Surgeons in both the Plastic Surgery Institute and Estetica say they often have to correct the work of other doctors. Sometimes, they say this happens because of unprofessional work. Other times, the patient is simply not satisfied and wishes to try again with another specialist.

Despite the possible legal problems and dissatisfaction, people are still willing to take their chances to change their appearance. Moscow's clinics offer a standard set of surgery, from face-lifts and breast augmentation to liposuctions.

As a rule, different clinics specialize in different surgeries. For instance, the majority of Estetica's clients come for nose jobs, and the clinic performs very few liposuctions. "I personally do not like to do liposuctions because they are dangerous," said Pavliuchenko. "People have died from them."

There are also less evasive procedures to change one's appearance.

A young woman named Lidia, who declined to give her full name, was at Estetica for a second time to enlarge her lips, a temporary procedure done with injections. "I read a lot about this procedure before coming here," she said, "Although it is a little painful, beauty requires sacrifice."

The Plastic Surgery and Cosmetology Institute, on the other hand, is a much bigger organization, almost like a factory of cosmetic surgery. It has dozens of surgeons who perform more than 3,000 operations a year, compared to only 300 at Estetica.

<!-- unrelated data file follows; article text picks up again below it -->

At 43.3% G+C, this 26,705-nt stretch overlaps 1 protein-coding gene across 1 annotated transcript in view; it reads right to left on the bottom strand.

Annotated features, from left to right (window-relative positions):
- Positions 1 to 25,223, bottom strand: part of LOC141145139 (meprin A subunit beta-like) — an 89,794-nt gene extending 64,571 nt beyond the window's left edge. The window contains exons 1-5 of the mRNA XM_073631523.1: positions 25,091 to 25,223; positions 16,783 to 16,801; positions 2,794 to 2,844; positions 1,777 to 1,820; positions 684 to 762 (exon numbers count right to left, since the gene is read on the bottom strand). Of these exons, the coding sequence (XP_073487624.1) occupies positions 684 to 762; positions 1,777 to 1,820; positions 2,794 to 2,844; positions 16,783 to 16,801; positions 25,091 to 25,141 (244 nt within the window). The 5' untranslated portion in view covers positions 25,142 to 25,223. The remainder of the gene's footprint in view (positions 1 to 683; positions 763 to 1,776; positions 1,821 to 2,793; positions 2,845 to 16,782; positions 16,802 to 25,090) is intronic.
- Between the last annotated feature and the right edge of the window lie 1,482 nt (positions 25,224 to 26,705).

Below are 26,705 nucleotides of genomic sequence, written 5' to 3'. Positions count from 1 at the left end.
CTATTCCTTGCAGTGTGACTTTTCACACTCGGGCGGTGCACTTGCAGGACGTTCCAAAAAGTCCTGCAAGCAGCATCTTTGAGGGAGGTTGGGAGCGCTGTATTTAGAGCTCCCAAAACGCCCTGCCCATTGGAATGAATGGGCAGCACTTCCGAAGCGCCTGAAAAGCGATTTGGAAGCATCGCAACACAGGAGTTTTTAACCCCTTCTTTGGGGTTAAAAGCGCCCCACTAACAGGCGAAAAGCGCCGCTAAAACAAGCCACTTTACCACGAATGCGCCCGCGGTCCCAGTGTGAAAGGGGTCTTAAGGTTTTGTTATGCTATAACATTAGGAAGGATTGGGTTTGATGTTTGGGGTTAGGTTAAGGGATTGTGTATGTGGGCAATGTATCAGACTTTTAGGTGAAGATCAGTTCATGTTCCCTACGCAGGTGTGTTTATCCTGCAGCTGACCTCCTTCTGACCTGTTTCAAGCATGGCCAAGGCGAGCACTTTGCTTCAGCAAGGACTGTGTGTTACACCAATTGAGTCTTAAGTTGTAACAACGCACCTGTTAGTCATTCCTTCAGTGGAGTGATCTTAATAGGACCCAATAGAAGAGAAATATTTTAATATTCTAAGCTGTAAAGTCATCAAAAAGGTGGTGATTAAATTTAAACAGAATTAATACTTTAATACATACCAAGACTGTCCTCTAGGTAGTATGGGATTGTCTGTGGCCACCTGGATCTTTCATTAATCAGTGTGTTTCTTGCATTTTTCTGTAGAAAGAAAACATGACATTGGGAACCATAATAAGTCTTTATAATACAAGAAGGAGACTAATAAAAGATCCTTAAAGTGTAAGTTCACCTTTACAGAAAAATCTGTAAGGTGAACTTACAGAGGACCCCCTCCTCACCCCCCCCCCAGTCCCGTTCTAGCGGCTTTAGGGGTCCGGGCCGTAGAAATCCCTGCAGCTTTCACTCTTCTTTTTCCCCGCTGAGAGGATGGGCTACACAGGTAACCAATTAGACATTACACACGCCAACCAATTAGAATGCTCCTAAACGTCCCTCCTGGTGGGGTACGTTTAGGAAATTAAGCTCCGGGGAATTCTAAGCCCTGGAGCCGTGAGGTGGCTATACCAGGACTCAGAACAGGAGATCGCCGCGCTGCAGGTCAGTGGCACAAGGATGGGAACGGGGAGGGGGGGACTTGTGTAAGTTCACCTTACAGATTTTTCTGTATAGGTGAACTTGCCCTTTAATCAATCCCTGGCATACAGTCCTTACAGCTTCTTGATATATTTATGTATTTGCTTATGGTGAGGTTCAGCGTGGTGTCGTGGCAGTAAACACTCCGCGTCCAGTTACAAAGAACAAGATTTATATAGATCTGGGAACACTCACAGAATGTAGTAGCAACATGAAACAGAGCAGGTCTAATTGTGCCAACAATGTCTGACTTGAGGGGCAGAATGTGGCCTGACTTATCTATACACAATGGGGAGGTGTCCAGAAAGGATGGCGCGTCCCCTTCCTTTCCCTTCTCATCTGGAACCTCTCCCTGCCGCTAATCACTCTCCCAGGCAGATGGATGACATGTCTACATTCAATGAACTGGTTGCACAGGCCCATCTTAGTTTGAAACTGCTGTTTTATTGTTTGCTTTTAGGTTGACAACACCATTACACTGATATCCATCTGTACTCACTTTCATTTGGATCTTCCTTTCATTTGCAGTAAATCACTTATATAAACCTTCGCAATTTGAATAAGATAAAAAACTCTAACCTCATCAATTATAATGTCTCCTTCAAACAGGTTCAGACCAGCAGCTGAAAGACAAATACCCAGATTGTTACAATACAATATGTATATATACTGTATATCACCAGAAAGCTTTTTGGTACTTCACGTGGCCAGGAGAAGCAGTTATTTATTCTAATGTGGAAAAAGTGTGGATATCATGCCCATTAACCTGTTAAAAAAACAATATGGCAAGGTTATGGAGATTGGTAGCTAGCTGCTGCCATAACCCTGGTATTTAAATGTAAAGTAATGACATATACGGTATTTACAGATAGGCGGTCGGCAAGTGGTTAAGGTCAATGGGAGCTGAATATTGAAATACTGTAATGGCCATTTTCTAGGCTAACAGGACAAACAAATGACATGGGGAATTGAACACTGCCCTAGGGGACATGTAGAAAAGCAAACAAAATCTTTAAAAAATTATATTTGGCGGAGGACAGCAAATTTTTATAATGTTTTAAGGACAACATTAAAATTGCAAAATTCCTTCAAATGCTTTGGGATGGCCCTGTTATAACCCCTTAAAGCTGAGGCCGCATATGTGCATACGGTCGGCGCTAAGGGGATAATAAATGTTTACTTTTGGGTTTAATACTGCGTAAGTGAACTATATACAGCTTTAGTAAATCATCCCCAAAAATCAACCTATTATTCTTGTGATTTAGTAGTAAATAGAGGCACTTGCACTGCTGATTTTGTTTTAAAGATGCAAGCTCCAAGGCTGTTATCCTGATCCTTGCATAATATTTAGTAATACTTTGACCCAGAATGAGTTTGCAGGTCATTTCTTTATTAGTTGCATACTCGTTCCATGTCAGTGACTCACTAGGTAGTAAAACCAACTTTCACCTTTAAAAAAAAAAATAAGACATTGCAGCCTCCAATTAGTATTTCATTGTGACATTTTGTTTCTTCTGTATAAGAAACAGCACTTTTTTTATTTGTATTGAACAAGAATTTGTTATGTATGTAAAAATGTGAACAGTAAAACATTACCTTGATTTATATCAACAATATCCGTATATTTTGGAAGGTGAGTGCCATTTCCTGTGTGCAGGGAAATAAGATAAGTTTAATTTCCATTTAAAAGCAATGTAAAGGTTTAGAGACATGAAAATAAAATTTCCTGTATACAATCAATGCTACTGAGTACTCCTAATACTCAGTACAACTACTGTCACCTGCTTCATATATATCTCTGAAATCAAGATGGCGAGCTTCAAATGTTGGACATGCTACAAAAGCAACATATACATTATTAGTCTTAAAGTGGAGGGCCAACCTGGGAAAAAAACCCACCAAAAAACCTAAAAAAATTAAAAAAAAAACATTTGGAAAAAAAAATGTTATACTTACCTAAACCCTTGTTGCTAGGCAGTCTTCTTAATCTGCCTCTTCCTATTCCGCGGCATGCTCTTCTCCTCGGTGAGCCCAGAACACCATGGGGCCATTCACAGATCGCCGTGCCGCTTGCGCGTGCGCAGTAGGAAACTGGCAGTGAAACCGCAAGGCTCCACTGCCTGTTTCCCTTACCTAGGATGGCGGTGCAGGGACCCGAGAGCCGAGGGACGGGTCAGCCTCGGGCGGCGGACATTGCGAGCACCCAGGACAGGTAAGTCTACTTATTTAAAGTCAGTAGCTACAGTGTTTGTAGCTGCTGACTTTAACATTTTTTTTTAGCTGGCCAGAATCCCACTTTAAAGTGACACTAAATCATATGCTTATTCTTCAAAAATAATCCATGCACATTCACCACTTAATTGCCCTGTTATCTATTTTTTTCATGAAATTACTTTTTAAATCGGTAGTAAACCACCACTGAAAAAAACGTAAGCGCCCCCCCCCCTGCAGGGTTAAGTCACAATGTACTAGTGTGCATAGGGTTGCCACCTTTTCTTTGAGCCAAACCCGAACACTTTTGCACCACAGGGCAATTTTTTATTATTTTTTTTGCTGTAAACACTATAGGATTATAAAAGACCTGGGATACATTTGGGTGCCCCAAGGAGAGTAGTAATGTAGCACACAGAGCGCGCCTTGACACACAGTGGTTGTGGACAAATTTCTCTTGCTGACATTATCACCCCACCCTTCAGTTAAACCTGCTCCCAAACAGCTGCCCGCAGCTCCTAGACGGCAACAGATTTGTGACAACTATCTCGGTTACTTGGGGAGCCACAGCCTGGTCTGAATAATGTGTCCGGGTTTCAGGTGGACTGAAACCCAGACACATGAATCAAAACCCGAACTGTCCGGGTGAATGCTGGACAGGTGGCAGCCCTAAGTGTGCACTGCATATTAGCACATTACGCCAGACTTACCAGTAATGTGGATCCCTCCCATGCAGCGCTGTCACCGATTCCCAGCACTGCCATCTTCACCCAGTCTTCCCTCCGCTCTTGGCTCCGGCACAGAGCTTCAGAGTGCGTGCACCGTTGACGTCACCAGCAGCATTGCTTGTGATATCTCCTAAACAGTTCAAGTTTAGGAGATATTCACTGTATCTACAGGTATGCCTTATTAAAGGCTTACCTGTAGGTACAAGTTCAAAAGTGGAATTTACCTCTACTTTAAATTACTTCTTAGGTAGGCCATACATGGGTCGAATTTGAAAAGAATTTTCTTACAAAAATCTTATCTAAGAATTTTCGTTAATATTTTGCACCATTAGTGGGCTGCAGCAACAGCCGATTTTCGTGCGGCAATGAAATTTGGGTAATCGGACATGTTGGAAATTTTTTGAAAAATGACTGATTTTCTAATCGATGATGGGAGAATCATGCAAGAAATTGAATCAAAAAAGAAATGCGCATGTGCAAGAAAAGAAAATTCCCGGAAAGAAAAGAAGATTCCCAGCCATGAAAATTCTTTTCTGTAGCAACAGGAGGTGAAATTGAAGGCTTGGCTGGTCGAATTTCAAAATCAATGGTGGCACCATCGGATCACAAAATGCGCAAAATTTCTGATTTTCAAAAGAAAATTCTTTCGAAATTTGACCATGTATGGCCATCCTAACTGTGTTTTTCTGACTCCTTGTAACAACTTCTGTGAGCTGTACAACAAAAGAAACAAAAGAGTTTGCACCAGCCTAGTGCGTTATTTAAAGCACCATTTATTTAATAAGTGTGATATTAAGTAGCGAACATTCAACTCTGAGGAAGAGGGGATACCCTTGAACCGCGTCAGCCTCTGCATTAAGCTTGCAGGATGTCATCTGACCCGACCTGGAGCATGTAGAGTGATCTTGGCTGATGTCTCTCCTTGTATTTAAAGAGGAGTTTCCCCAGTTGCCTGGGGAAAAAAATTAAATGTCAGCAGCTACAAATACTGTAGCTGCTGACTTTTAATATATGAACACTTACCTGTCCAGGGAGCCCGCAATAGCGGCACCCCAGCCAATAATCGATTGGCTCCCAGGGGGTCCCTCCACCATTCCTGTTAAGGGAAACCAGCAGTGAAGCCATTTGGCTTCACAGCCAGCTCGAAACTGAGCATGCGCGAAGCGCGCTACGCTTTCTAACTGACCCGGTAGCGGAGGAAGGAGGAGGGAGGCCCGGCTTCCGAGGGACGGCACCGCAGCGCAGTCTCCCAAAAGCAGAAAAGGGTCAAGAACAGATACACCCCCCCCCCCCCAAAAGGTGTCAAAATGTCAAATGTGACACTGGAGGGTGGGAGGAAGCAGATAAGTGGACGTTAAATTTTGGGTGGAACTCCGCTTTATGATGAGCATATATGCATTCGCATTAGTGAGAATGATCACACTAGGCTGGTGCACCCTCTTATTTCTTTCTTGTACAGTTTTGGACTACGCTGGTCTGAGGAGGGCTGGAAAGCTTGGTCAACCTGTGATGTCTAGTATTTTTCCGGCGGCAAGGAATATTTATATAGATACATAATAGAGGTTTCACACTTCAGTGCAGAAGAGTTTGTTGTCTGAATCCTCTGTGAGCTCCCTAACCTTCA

Just as the clinics' practices differ, so do their prices. A face-lift at the Institute costs about $1,000 for Russians and at least $4,000 for foreigners, while the same procedure at Estetica costs from $2,000 to $5,000 with everything included. However, prices in Moscow are cheaper than in the West, and many foreigners are just beginning to realize that. In the United States a face-lift costs at least $6,000, and in Britain it can run up to $10,000, according to price lists posted on U.S. and British clinics' web sites.

It is no surprise that more Westerners are travelling to Moscow to take advantage of less expensive cosmetic surgery. But according to James Hoehn, general secretary of the International Confederation for Plastic Reconstructive and Aesthetic Surgery, Moscow's high-quality aesthetic plastic surgery is another reason for the growth in the numbers of foreign patients.

Most respected clinics do not agree to do just any operation. Surgeons first listen to the patient's wishes and then decide whether they can fulfill them and whether the patient is healthy enough to undergo the procedure.

"Miracles do not happen in our work," he added. "We do reliable surgery that is safe for the patient."

Pavliuchenko added that it takes weeks or even months, depending on the surgery, for patients to see results.

Miracles or no miracles, growing numbers of people are willing to trust their looks, for considerable sums, to Moscow's clinics.